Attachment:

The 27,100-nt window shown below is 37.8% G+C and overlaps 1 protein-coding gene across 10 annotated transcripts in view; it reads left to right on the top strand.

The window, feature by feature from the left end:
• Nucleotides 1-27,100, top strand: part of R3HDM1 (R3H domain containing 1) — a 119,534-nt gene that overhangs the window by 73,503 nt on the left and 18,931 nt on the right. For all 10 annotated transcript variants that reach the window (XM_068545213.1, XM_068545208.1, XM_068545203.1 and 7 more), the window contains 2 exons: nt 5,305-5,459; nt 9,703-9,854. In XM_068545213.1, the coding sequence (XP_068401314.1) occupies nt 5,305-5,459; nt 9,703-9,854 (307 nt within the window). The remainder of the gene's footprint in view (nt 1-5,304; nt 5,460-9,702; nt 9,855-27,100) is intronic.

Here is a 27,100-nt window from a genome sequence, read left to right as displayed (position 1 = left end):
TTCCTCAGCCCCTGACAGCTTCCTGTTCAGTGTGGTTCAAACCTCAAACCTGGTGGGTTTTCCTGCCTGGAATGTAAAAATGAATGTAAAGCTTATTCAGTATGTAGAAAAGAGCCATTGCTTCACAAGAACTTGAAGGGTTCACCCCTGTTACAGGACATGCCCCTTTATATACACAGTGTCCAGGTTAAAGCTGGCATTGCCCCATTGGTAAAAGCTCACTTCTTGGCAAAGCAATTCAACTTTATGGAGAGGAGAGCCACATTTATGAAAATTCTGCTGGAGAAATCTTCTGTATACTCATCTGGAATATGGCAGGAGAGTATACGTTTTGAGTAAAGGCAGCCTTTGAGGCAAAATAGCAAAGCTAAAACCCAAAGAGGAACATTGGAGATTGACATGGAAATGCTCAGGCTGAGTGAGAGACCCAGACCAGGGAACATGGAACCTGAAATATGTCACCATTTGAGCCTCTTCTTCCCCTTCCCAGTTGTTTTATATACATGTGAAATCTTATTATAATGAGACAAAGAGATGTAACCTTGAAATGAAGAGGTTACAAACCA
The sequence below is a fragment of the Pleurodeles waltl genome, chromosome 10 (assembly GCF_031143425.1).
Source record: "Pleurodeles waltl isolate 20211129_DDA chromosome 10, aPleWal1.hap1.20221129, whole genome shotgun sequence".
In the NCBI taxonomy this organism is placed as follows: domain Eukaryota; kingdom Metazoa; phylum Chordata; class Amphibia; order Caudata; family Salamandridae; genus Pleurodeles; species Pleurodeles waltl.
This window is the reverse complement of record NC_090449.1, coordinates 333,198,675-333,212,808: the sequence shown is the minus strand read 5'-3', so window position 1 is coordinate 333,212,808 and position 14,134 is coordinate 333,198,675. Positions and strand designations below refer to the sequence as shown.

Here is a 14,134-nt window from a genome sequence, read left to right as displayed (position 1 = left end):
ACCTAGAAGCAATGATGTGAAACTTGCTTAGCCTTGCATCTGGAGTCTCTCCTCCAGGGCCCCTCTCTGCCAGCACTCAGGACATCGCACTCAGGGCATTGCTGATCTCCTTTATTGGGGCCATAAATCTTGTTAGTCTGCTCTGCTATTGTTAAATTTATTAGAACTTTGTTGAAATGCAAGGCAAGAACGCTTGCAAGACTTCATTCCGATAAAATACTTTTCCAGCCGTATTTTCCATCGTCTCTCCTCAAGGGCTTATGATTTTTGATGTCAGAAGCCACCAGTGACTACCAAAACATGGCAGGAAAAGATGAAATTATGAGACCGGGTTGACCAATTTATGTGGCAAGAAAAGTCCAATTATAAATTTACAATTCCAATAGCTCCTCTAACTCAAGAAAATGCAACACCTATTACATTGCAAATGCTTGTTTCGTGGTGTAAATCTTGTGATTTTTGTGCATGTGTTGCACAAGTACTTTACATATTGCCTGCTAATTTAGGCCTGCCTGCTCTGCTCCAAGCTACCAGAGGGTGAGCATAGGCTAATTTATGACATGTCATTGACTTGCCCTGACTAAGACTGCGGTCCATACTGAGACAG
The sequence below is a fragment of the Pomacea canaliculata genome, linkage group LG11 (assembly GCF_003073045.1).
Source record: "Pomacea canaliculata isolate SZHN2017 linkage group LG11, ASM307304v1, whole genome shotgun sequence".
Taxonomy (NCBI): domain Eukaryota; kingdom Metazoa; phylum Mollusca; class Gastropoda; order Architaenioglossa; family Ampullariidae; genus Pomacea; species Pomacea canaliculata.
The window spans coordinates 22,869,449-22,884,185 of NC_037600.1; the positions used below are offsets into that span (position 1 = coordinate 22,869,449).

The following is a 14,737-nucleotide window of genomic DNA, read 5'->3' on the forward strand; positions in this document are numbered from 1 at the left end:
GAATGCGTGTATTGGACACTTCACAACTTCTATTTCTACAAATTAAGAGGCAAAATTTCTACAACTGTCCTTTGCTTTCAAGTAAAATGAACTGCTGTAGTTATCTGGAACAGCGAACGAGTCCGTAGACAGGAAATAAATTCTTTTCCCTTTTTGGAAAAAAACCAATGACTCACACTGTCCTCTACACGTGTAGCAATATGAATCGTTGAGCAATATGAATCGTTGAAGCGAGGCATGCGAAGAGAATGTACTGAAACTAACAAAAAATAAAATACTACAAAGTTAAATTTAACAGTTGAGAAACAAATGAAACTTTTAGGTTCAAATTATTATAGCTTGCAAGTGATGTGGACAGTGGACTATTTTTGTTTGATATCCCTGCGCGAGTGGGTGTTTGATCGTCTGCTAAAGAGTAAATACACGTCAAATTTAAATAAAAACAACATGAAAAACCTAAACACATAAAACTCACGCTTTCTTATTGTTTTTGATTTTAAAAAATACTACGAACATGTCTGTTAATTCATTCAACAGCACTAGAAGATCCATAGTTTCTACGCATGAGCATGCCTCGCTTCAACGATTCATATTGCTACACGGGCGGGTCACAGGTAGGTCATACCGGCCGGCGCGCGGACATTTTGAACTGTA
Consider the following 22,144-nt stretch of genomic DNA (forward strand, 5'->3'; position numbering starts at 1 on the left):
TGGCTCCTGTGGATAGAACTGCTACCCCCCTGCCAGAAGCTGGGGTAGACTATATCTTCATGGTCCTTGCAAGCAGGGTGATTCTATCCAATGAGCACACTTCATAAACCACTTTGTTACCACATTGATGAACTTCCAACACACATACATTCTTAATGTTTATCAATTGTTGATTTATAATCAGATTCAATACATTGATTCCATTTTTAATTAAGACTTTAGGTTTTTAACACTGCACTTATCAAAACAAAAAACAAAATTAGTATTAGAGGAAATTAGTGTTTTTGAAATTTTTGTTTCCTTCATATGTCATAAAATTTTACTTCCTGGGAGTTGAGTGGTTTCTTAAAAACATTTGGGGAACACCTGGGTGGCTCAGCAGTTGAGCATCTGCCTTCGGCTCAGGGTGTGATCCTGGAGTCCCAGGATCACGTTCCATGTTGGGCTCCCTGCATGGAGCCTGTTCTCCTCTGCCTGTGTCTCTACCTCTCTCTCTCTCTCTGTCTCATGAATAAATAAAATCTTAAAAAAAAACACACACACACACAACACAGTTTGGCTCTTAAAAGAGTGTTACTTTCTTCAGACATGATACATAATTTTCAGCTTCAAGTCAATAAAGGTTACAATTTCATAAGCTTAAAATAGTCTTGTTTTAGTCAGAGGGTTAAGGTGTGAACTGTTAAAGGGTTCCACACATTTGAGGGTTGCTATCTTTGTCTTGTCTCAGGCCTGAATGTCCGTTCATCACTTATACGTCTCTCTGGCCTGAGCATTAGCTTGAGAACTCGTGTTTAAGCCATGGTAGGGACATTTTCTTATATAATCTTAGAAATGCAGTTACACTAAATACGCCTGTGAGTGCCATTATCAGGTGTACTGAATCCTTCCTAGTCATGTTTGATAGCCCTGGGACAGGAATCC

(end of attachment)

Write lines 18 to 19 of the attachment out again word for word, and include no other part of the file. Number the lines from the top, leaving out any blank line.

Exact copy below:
Consider the following 22,144-nt stretch of genomic DNA (forward strand, 5'->3'; position numbering starts at 1 on the left):
TGGCTCCTGTGGATAGAACTGCTACCCCCCTGCCAGAAGCTGGGGTAGACTATATCTTCATGGTCCTTGCAAGCAGGGTGATTCTATCCAATGAGCACACTTCATAAACCACTTTGTTACCACATTGATGAACTTCCAACACACATACATTCTTAATGTTTATCAATTGTTGATTTATAATCAGATTCAATACATTGATTCCATTTTTAATTAAGACTTTAGGTTTTTAACACTGCACTTATCAAAACAAAAAACAAAATTAGTATTAGAGGAAATTAGTGTTTTTGAAATTTTTGTTTCCTTCATATGTCATAAAATTTTACTTCCTGGGAGTTGAGTGGTTTCTTAAAAACATTTGGGGAACACCTGGGTGGCTCAGCAGTTGAGCATCTGCCTTCGGCTCAGGGTGTGATCCTGGAGTCCCAGGATCACGTTCCATGTTGGGCTCCCTGCATGGAGCCTGTTCTCCTCTGCCTGTGTCTCTACCTCTCTCTCTCTCTCTGTCTCATGAATAAATAAAATCTTAAAAAAAAACACACACACACACAACACAGTTTGGCTCTTAAAAGAGTGTTACTTTCTTCAGACATGATACATAATTTTCAGCTTCAAGTCAATAAAGGTTACAATTTCATAAGCTTAAAATAGTCTTGTTTTAGTCAGAGGGTTAAGGTGTGAACTGTTAAAGGGTTCCACACATTTGAGGGTTGCTATCTTTGTCTTGTCTCAGGCCTGAATGTCCGTTCATCACTTATACGTCTCTCTGGCCTGAGCATTAGCTTGAGAACTCGTGTTTAAGCCATGGTAGGGACATTTTCTTATATAATCTTAGAAATGCAGTTACACTAAATACGCCTGTGAGTGCCATTATCAGGTGTACTGAATCCTTCCTAGTCATGTTTGATAGCCCTGGGACAGGAATCC